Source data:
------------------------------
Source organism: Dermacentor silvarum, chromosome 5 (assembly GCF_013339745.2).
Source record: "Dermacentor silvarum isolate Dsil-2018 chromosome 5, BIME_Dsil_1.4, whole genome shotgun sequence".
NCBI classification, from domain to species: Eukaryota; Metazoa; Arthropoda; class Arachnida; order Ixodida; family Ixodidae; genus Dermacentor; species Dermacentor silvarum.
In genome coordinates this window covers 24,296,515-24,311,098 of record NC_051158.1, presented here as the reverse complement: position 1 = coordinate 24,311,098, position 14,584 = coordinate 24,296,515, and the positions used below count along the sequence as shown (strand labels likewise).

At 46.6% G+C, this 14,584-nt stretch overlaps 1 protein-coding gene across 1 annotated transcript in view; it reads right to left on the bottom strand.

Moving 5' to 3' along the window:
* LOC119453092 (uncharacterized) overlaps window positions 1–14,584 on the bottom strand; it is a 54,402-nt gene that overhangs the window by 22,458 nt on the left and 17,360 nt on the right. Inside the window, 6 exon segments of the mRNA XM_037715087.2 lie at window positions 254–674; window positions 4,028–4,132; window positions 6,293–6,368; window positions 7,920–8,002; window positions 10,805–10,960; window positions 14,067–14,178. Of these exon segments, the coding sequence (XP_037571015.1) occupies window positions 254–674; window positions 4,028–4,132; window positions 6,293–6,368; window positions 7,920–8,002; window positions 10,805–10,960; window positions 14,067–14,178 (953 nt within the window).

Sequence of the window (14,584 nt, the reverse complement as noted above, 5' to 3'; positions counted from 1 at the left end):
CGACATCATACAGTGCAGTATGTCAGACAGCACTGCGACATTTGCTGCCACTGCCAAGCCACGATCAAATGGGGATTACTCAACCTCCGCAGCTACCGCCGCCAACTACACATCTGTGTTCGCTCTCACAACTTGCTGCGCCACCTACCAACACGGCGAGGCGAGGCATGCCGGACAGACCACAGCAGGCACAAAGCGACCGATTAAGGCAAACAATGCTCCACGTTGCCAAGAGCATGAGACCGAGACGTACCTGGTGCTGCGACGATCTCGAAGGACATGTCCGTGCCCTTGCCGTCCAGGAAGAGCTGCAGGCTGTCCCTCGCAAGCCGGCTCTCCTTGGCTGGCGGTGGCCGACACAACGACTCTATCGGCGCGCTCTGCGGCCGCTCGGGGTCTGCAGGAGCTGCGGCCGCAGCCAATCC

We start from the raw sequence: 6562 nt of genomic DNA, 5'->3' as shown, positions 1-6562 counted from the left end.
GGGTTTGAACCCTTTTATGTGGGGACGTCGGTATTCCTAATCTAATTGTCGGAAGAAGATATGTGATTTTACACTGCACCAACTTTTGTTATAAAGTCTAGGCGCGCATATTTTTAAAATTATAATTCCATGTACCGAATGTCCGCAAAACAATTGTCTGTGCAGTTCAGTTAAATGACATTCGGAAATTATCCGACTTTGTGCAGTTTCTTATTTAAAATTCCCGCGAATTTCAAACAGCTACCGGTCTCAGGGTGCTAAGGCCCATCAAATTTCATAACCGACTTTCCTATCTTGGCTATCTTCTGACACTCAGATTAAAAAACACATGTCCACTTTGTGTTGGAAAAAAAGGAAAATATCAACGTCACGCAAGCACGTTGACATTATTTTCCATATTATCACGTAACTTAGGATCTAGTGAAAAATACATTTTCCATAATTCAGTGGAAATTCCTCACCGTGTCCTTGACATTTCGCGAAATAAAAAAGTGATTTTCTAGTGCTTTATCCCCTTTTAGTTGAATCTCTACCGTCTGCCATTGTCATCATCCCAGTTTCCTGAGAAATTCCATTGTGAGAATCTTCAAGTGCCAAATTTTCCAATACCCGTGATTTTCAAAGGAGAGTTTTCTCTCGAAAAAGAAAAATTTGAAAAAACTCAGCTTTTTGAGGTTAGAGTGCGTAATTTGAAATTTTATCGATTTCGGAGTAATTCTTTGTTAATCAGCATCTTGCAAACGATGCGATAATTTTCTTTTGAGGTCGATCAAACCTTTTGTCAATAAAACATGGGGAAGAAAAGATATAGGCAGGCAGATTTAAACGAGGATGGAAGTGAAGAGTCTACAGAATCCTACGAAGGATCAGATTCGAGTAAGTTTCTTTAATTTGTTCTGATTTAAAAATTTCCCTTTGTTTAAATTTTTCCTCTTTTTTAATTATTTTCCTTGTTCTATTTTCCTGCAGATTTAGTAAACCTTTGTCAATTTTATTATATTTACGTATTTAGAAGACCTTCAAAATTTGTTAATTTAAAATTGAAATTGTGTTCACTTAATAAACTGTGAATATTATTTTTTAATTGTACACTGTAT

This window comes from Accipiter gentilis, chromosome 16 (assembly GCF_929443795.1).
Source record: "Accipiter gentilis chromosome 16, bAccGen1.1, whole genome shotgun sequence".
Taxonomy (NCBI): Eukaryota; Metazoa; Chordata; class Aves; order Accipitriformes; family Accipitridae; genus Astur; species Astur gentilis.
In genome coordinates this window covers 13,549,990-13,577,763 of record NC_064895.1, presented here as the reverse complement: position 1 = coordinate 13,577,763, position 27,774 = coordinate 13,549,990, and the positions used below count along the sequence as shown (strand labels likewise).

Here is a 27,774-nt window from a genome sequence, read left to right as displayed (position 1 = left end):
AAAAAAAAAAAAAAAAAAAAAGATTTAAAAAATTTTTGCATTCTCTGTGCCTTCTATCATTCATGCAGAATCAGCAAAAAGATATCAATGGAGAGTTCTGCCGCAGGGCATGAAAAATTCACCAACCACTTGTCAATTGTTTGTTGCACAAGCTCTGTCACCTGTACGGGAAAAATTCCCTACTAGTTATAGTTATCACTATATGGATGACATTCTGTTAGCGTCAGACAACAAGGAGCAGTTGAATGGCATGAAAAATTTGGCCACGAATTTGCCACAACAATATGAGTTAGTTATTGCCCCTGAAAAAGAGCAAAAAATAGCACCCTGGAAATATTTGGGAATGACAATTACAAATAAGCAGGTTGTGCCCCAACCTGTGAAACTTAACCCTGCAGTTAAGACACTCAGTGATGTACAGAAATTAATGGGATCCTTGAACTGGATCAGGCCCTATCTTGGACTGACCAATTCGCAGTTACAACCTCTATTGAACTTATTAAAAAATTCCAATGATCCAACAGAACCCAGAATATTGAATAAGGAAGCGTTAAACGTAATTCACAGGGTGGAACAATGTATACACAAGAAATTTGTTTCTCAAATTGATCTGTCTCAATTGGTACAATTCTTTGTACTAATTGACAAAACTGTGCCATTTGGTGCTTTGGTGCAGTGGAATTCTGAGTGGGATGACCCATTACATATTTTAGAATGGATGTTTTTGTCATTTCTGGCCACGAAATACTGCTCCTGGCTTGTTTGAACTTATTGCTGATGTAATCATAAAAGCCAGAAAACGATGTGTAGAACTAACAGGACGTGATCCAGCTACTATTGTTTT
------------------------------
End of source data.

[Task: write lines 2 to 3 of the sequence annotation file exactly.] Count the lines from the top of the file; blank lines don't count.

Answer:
Source record: "Dermacentor silvarum isolate Dsil-2018 chromosome 5, BIME_Dsil_1.4, whole genome shotgun sequence".
NCBI classification, from domain to species: Eukaryota; Metazoa; Arthropoda; class Arachnida; order Ixodida; family Ixodidae; genus Dermacentor; species Dermacentor silvarum.